North and South Korea found guilty of violating armistice agreements
Part of: GS-Prelims and GS-II – International Relations
- The UN Command, led by the United States, recently held both North and South Korea guilty of violating armistice agreements after a recent incident which involved gunfire along the Demilitarised Zone (DMZ) between the two countries.
About The Korean Armistice Agreement
- The agreement brought about a complete cessation of hostilities of the Korean War.
- It was signed on 27 July 1953 by the United Nations Command (UNC), Korean People’s Army (KPA of North Korea) and the Chinese People’s Volunteer Army (PVA).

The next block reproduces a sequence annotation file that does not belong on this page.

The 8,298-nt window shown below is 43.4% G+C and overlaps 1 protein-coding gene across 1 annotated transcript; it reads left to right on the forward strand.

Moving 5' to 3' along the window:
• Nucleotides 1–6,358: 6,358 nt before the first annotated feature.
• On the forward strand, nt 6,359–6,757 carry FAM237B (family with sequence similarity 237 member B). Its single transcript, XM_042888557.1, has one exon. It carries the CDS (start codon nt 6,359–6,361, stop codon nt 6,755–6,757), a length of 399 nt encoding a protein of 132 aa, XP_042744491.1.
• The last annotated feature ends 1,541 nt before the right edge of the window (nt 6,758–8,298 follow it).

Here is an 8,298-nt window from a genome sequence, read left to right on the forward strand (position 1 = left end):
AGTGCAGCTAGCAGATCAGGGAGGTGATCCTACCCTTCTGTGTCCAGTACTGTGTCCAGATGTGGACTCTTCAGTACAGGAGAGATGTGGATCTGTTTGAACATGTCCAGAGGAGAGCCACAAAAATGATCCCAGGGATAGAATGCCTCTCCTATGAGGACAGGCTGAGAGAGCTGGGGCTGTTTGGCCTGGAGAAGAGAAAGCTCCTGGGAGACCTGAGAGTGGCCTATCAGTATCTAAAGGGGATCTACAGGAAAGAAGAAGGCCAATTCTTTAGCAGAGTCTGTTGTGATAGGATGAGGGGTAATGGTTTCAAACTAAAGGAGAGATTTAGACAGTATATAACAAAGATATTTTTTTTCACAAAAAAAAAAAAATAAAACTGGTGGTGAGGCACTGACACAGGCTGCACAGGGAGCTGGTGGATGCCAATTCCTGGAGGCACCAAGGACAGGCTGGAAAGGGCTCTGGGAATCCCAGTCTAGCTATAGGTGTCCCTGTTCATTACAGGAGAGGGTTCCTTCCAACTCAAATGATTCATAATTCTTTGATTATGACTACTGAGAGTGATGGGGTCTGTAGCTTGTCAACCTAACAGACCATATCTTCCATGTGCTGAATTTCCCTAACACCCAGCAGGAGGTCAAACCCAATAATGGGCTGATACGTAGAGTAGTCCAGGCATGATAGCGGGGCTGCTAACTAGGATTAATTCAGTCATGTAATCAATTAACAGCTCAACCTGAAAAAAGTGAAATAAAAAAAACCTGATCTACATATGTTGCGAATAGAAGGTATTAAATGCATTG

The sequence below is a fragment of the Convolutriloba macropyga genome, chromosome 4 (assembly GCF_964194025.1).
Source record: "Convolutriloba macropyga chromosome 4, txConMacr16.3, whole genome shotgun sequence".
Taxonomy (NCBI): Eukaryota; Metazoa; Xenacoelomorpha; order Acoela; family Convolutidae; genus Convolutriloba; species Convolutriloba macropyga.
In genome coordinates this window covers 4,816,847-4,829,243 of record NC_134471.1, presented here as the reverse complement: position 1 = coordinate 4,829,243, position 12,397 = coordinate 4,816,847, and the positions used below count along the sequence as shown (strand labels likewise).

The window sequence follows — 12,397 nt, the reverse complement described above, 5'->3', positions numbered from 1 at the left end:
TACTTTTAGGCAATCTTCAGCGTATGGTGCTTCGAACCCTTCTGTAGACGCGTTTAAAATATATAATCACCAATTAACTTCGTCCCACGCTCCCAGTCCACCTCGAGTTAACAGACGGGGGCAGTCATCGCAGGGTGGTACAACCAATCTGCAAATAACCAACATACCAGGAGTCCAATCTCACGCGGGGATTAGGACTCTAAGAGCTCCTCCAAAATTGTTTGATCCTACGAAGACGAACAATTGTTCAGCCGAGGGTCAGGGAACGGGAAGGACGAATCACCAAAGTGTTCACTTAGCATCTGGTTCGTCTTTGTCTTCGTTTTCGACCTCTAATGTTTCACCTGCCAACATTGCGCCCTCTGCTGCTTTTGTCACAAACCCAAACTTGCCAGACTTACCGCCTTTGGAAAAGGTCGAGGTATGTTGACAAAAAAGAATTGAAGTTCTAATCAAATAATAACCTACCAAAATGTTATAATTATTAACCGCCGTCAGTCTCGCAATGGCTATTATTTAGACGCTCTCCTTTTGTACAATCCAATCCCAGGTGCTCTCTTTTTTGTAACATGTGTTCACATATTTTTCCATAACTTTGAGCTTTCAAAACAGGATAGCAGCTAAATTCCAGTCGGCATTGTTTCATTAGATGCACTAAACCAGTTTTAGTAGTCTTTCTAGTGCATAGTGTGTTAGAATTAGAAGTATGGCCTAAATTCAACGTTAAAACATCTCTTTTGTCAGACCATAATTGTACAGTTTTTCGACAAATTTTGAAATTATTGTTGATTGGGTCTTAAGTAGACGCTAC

- It was designed to ensure a complete termination of hostilities and of all acts of armed force in Korea until a final peaceful settlement is achieved.
- A final peace settlement has never been achieved.
- It also established the Korean Demilitarized Zone (DMZ), the de facto new border between the two nations which put into force a cease-fire, and finalized the return of prisoners of war.
- The DMZ runs close to the 38th parallel and has separated North and South Korea since the Agreement.
- South Korea never signed the Agreement, due to its refusal to accept failure to unify Korea by force.
- The UN Command oversees affairs pertaining to the DMZ, to ensure the terms of the armistice are being agreed upon by both North Korea and South Korea
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